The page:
The management of ADHD will be most successful when all three primary aspects (hyperactivity, inattention, impulsivity) are addressed by medical and psychological or behavioural intervention*.
MYTH #5: Girls have lower rates of and less severe ADHD than boys
FACT: In general, studies have concluded that ADHD is more common in boys with one out of 10 boys versus one out of 30 girls diagnosed.
The more subtle finding has been the differences in how attention deficit problems are manifested in boys compared to girls. Boys with the hyperactivity component of ADHD are often very visible in their classroom environment and will quickly be identified for interventions and assistance. However, girls far more often display the inattentive variation of ADHD. Rather than bouncing off the walls in the classroom like many boys, they are sitting quietly at their desks day-dreaming, unfocused and missing out on the teacher’s curriculum. This will result in poor school performance, but without the rapid identification of their condition and with a delay in providing such girls with the necessary interventions and assistance.
MYTH #6: Medication can cure ADHD
FACT: Medicine cannot cure ADHD but children, adolescents and adults with ADHD can benefit from therapeutic treatment with stimulant and non-stimulant medications that have been studied and used safely for more than 50 years. Stimulant medication (e.g. Ritalin or Concerta) and non-stimulant medication (e.g. Strattera) are effective in 70% of the children who take it. In those cases, the medication causes children to exhibit a clear and immediate short-term increase in attention, control, concentration and goal-directed effort.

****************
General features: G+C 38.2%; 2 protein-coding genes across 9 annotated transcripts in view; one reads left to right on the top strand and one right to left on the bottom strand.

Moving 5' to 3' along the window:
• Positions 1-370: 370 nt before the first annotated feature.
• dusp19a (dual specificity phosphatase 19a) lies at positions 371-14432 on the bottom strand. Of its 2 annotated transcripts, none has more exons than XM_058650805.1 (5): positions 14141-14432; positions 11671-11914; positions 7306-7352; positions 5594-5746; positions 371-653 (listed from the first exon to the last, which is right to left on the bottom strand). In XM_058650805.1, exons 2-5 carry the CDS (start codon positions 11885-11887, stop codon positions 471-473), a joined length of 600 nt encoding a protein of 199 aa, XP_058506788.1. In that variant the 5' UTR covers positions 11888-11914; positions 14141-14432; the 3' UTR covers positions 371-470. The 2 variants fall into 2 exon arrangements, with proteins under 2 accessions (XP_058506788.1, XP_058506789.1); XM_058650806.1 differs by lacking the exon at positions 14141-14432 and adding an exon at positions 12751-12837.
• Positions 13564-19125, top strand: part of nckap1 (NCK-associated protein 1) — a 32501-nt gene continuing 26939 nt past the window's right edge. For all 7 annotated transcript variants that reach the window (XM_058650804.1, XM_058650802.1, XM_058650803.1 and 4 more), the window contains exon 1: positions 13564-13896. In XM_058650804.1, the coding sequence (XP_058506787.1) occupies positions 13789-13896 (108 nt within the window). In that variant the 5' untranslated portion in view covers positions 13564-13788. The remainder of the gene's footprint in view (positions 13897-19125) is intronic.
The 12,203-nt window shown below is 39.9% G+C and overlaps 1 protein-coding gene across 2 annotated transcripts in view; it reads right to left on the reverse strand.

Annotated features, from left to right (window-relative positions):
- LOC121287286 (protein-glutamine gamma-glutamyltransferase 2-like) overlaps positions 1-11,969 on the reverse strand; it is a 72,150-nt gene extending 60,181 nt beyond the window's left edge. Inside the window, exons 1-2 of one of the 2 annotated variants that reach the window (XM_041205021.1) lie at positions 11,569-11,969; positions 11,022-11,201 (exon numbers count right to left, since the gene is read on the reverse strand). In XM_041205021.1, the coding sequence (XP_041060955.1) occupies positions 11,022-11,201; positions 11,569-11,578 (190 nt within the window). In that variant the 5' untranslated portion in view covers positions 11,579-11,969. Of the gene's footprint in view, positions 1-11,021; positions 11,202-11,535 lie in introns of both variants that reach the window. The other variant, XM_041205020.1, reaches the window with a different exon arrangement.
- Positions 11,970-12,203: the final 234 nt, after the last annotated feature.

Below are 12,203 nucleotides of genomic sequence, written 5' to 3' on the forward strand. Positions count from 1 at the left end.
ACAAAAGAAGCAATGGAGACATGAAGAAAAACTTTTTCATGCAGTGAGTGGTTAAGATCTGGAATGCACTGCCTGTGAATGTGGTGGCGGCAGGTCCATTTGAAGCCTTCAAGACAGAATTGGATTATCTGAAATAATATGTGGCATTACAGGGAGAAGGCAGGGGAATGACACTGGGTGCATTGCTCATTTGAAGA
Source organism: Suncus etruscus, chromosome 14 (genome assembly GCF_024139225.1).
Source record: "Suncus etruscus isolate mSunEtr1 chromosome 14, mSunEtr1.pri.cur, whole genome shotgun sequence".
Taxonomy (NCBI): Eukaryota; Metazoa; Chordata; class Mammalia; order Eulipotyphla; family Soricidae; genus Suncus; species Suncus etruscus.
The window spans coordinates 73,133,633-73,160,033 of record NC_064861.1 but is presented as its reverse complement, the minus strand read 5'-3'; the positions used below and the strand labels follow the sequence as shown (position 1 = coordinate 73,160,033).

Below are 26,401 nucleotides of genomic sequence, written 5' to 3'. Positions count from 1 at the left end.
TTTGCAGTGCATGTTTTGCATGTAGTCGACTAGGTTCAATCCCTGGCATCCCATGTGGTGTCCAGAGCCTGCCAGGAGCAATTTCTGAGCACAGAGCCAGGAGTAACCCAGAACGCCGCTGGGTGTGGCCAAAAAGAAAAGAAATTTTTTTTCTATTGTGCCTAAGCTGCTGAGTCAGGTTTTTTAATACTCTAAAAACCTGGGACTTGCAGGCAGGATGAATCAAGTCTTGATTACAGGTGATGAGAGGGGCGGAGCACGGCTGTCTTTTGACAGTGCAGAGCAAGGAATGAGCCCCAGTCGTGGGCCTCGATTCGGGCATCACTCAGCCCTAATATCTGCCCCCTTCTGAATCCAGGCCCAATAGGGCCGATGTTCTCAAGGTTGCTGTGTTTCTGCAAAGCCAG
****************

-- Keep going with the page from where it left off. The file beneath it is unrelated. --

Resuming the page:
The medication also reduces disruptive behaviours, aggression and hyperactivity. While medication can be incorporated into other treatment strategies, parents and teachers should not use medication as the sole method of helping the child.
Psychological and behavioural therapy along with continued parental support should form an integral part of the treatment of a child with ADHD.
Questions to ask your doctor
- What are the long-term effects of stimulant and non-stimulant medication?
- Is there any value in trying complementary therapies such as music, and pet therapy?
- Do diet and nutrition have any effect on hyperactivity?
ADD (Attention Deﬁcit Disorder): An inability to control behaviour due to difﬁculty in processing neural stimuli.
ADHD (Attention Deﬁcit Hyperactivity Disorder): A family of related chronic neurobiological disorders that interfere with an individual’s capacity to: regulate activity level (hyperactivity), inhibit behaviour (impulsivity) and attend to tasks (inattention) in developmentally appropriate ways.
Behavioural intervention or therapy: A treatment programme that involves substituting desirable behaviour responses for undesirable ones.
Hyperactivity: A higher than normal level of activity. Behaviour can be hyperactive. An organ can also be described as hyperactive if it is more active than usual.